“Beginnings, no matter how important they are, get forgotten,” writes Roland Hughes in this far-reaching inquiry into mankind’s history, and perhaps, its future. With John Smith: Last Known Survivor of the Microsoft Wars, Hughes pushes the restart button on humanity, setting us down nearly seventy years in the future on a planet with very few people and very little memory of everything that has come before.
Trying to sort it all out is young reporter, Susan Krowley, who has grown up in a post-apocalyptic world that retains only stray remnants of modern technology, and a vague story about the near-annihilation of humanity on November 13, 2013. She’s hoping for answers from the oldest person she’s ever met; at 79, John Smith carries knowledge from the old world that has nearly been lost. Krowley’s interview with Smith provides the structure of the book, and allows Smith to hold forth on topics ranging from Druids and Mayans to terrorism and global warming.
The question-and-answer structure will be familiar to philosophy students, and Hughes’s use of the method aptly recalls Plato. Like the Classical Greek philosopher, Hughes tests theories about the nature of the world and the human beings who inhabit it, and both use Atlantis as a model through which to explore the possibilities.
Hughes lightly develops the relationship between interviewer and subject as their conversation continues, and it becomes clear that Smith is really the one challenging Krowley with his insistence that she understand the context, or “frame of reference” for her questions about the so-called Microsoft Wars. Krowley does become more inquisitive and critical throughout the interview, although many of her queries continue to be simple prompts for Smith to continue his contemplation. Thus their dialogue seldom tells us a lot about their characters, which limits the impact of Hughes’s ideas.
Although Hughes creates a detailed modern science fiction setting—the Human Genome Project, weapons of mass destruction, and anti-gravity science all contribute to man’s fate—the book is less of a science fiction adventure than it is an opportunity for philosophical musings. Readers hoping for something earth-shattering to happen in the pages of John Smith may be disappointed. The seminal event happened in the past, and Krowley and Smith are just here to help us pick up the pieces.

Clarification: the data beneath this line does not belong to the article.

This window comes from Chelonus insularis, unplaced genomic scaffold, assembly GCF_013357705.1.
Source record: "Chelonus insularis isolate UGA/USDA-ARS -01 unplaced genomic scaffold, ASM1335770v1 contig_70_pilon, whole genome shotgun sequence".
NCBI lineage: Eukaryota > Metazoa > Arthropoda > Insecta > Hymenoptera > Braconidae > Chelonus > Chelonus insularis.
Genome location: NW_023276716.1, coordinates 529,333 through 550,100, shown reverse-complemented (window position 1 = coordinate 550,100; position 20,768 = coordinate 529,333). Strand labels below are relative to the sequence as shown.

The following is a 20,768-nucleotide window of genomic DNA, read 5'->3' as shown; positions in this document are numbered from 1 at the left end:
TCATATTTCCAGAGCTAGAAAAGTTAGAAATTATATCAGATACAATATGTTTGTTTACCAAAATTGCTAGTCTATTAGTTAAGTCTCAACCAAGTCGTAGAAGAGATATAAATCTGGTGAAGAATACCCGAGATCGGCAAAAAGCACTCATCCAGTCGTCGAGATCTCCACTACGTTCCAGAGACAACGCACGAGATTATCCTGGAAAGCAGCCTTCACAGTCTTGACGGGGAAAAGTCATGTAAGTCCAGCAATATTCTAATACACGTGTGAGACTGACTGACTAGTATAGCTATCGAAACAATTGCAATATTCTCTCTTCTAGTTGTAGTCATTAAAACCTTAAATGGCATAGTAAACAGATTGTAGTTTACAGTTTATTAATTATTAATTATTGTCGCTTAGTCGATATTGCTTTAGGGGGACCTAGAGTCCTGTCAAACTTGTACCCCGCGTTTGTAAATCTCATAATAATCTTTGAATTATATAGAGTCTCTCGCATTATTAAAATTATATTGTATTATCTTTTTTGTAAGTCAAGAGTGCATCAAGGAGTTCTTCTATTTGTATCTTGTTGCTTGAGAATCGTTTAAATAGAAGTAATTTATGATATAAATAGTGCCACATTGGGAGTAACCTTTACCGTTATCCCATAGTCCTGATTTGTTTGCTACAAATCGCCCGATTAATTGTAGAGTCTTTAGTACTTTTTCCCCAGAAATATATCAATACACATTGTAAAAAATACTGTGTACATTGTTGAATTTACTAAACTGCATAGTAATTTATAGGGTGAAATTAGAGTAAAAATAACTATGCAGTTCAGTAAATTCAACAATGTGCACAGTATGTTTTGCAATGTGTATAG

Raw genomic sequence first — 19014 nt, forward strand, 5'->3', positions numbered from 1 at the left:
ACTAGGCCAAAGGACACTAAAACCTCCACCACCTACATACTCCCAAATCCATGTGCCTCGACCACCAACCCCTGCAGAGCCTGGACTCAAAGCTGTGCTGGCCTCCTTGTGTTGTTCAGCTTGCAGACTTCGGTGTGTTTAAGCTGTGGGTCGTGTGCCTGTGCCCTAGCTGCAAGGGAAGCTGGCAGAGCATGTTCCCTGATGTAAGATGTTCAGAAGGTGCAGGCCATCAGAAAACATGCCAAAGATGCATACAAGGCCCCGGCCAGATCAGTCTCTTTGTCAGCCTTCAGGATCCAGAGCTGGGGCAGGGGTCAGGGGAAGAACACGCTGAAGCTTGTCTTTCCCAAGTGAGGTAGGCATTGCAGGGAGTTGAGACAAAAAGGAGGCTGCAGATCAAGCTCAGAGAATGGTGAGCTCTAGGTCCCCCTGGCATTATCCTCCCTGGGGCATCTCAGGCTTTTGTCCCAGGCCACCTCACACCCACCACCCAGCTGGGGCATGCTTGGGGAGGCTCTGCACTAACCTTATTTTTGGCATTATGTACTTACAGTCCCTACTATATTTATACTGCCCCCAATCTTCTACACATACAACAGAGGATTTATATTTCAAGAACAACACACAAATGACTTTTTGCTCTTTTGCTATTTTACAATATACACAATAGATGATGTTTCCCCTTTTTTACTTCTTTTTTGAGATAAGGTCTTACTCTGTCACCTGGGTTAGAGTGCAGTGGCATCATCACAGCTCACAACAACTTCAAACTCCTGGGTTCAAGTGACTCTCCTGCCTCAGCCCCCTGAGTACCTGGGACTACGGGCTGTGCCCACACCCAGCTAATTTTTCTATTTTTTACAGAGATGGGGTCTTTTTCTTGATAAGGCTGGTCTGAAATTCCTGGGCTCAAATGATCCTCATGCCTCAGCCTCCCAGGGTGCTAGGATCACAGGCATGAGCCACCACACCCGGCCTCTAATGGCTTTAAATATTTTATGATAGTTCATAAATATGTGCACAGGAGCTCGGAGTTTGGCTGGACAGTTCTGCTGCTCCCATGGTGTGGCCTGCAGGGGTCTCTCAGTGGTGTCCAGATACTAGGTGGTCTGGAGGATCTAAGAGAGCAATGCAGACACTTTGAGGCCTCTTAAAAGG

The pieces themselves are intriguing, and Hughes keeps the frequent monologues from dragging by imbuing Smith with a dark sense of humor—speaking of fossil fuels, for instance, he includes humans in the equation (“Humans are useful in a variety of forms. Have they invented a product called petroleum jelly yet?”)—much to Krowley’s dismay. And don’t get him started on economists and MBAs. Smith is an opinionated guy, which helps his forays into history read less like encyclopedia entries and more like impassioned speeches. Some speeches are lengthy, but Smith’s urgency carries the reader along.
The Microsoft Wars, as it turns out, are only a small part of the tale here. Instead of focusing on the final battle, Smith expands his thoughts on the political, economic, psychological, and even mythological forces that may have led to humanity’s demise. What the few people left on earth will make of this history, and how it will affect their future, remains an open question that Hughes, a prolific author, will likely take up in future volumes.
Reviewed by Sheila M. Trask, MS/LIS, through ReviewWorm Book Review Services